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The Pamphlet Collection of Sir Robert Stout: Volume 26

Summary — Of the Preceding Observations


Of the Preceding Observations.

I. The 4th Commandment has not anything to do with holiness, in the English acceptation of the word; nor has it any relation whatever to worship: all that it enjoins, is, total cessation from work.

Pulpits may preach what they please, but, after a careful perusal of my Bible, I assure the doubtful reader of these pages, that the Laws of Moses did not appoint Public Worship to be performed by the Hebrews on the Sabbath; and, what may be more startling still, Jesus never imposed any such duly on his followers, either by precept or example! In all the writings of Moses, you cannot find that he ever taught the Israelites anything concerning a future state; neither did he ever hold out to them as inducements to Obedience, any other than temporal rewards and punishments: but, Jesus brought life and immortality to light, through the Gospel; and, ere long, thousands of thousands shall discover that the 4th Commandment does not form any portion of the Laws of Jesus.

Therefore, as Scripture does not impose upon us the duty of observing a puritanical Sunday, of esteeming one day above another, of abstaining from rational recreation on the first, the seventh, or any other day in the week, let us shake off the superstitious shackles of our predecessors, and, like reasonable beings, enjoy our weekly holiday to our hearts content, conformably with the dictates of our understandings and with consciences void of offense before God and Man!

II. All the Laws of Moses were abrogated, abolished, done away with, to all intents and purposes, at the instant that Jesus fulfilled the Law; consequently, the Mosaic Code is for ever a dead letter to all—but Hebrews.

Should the authorities quoted for the abrogation be insufficient for any reader, I have scores and hundreds more, ready to produce, from the writings of distinguished men of many denominations.

III. The Decalogue never was endorsed by Jesus.

All the Pulpits in Christendom cannot substantiate the silly assertion, that "the Decalogue remains in full force, in consequence of its having been endorsed by Jesus"; for, Jesus never did endorse it; but, on the contrary, He paid it signal disrespect.

IV. The Sabbatist's bugbear—Continental Sabbath breaking!

As a matter of course, I can quote the testimonies of numerous recent Travelers in different countries, against the members of the calumnious "Sunday Observance Society," who are incessantly croaking forth their false accusations against those who are considerably less guilty of "Sabbath desecration" than themselves.

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Having cleared the way towards introducing the grand object of this Pamphlet, I may now enter upon it without further prelude.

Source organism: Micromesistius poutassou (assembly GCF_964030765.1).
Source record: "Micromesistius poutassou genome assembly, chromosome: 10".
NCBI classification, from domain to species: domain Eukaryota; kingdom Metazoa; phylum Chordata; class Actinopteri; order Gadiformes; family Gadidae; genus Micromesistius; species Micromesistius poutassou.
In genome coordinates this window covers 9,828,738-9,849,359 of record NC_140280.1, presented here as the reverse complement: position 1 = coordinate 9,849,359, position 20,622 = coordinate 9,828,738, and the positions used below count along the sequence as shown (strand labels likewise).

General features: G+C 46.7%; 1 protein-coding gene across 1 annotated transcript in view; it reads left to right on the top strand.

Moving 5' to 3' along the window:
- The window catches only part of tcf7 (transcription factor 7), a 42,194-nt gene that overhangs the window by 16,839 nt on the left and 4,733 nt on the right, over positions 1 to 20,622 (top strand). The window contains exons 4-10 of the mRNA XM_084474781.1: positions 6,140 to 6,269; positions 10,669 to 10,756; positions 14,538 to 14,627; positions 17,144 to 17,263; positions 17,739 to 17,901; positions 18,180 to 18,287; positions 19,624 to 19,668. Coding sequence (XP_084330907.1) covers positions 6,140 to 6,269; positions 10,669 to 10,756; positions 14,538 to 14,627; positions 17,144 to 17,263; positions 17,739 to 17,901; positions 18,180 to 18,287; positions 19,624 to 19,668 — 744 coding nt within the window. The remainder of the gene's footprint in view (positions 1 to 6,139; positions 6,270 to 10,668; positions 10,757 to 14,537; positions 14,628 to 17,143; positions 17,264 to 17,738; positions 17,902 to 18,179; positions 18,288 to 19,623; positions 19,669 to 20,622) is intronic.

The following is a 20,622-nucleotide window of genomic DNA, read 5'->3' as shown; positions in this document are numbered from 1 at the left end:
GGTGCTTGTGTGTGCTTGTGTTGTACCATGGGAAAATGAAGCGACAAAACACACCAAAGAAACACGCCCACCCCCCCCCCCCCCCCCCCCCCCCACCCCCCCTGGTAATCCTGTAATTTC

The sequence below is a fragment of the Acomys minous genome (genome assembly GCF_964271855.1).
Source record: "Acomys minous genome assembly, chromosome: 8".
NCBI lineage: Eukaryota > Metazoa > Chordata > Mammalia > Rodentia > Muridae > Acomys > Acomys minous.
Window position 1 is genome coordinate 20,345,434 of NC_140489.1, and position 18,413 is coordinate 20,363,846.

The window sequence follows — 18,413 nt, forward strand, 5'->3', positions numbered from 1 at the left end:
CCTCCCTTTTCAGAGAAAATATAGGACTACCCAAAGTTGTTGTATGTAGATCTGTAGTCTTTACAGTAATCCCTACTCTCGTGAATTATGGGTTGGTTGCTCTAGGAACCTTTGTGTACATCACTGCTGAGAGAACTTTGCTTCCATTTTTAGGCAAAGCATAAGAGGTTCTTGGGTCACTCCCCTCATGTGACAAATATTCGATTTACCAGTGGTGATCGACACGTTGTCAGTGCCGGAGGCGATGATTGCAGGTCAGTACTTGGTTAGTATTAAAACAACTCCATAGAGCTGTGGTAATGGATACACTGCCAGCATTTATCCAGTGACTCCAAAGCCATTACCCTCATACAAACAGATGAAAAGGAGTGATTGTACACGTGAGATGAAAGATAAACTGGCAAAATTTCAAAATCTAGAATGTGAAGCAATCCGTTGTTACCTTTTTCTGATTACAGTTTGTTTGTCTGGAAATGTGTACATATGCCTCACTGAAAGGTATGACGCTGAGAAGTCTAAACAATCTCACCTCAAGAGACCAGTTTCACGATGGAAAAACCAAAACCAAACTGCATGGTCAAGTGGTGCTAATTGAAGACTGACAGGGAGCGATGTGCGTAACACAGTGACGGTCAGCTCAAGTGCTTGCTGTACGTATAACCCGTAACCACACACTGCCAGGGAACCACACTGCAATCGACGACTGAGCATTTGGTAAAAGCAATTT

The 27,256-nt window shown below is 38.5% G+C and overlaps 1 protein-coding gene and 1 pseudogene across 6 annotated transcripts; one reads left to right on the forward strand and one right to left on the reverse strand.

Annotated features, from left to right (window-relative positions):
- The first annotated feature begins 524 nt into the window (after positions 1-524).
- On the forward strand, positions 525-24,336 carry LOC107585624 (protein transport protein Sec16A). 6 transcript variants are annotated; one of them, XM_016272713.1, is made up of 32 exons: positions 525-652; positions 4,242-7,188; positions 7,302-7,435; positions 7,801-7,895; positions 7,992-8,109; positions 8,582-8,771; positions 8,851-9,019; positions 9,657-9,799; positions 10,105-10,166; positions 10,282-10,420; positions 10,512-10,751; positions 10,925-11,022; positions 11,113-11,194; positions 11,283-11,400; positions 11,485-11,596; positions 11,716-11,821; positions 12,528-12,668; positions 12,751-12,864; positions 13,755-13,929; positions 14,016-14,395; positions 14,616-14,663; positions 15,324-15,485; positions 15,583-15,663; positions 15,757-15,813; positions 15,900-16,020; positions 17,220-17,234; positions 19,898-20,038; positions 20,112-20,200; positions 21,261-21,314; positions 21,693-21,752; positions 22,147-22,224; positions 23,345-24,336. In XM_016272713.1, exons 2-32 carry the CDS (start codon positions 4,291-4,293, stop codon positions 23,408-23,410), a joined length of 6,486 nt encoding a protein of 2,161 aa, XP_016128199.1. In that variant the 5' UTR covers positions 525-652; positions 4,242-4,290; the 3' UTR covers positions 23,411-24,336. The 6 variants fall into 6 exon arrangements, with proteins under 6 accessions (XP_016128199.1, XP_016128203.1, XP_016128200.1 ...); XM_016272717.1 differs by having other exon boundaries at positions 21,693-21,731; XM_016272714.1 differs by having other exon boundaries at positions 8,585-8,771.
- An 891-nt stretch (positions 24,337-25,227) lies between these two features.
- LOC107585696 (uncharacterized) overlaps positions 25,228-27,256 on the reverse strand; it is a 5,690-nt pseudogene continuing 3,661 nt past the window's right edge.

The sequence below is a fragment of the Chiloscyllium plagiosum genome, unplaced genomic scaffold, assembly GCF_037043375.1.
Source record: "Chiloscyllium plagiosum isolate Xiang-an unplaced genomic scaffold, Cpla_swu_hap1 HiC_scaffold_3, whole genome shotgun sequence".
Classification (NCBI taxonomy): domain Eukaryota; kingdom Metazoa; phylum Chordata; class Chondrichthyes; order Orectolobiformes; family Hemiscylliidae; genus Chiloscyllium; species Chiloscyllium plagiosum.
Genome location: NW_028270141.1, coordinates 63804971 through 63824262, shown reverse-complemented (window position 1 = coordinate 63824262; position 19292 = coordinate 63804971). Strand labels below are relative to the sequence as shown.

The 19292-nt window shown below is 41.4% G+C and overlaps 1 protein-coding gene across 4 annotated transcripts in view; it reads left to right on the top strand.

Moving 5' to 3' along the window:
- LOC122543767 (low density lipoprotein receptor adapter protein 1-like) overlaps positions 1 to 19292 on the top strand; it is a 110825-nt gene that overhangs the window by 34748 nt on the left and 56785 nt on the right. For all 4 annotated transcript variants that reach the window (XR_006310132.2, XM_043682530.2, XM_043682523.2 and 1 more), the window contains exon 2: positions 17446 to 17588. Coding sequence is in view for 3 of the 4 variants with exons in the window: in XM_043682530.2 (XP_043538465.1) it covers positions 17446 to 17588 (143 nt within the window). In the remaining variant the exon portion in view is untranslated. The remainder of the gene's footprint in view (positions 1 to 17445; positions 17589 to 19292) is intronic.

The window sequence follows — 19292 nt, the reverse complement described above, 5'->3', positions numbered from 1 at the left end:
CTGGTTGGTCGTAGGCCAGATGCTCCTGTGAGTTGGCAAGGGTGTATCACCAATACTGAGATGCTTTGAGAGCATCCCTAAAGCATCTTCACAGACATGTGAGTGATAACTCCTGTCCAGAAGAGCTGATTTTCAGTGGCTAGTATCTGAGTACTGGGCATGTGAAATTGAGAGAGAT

The bounden duty of the Government


Instruct every Individual in the Colony.

Professor Austin, in his celebrated work on Jurisprudence, maintains, One of the weightiest of the duties which God has laid upon Governments, is the Education of the People;"

and Barlow, in his Advice to the Privileged Orders, tells them,

It may be safely pronounced, that a State has no right to punish a man, to whom it has given no previous instruction:"

while the great Sir Thomas More asks, in his too-little known Utopia, which the world is now first beginning to appreciate as it deserves,

If you suffer your People to be ill-educated, and their manners to be corrupted from their Infancy, and then punish them for those Crimes to which their first Education disposes them; what else is to be concluded from this, but that you make Thieves, and then punish them?"

And Aristotle confidently asserts, that

All who have meditated on the Art of governing mankind, have been convinced, that the fate of Empires depends on the Education of Youth."

"In whatever light we view Education, it cannot fail to appear the most important subject that can engage the attention of mankind. When we contrast the ignorance, the rudeness, and the helplessness of the savage, with the knowledge, the refinement, and the resources of civilized man, the difference appears so wide, that they can hardly be regarded as of one and the same species. All the difference which is afterwards to distinguish them, depends upon their Education.

Dugald Stewart.

Instruction is the younger sister of Education; and if Governments do not and will not teach the Rising generation the rudiments of Knowledge, do not and will not devellop the understandings of the Adult portion of the community, they are remiss in the performance of the most important duty belonging to Legislation—the instruction of every young, and the development of every adult member of the State!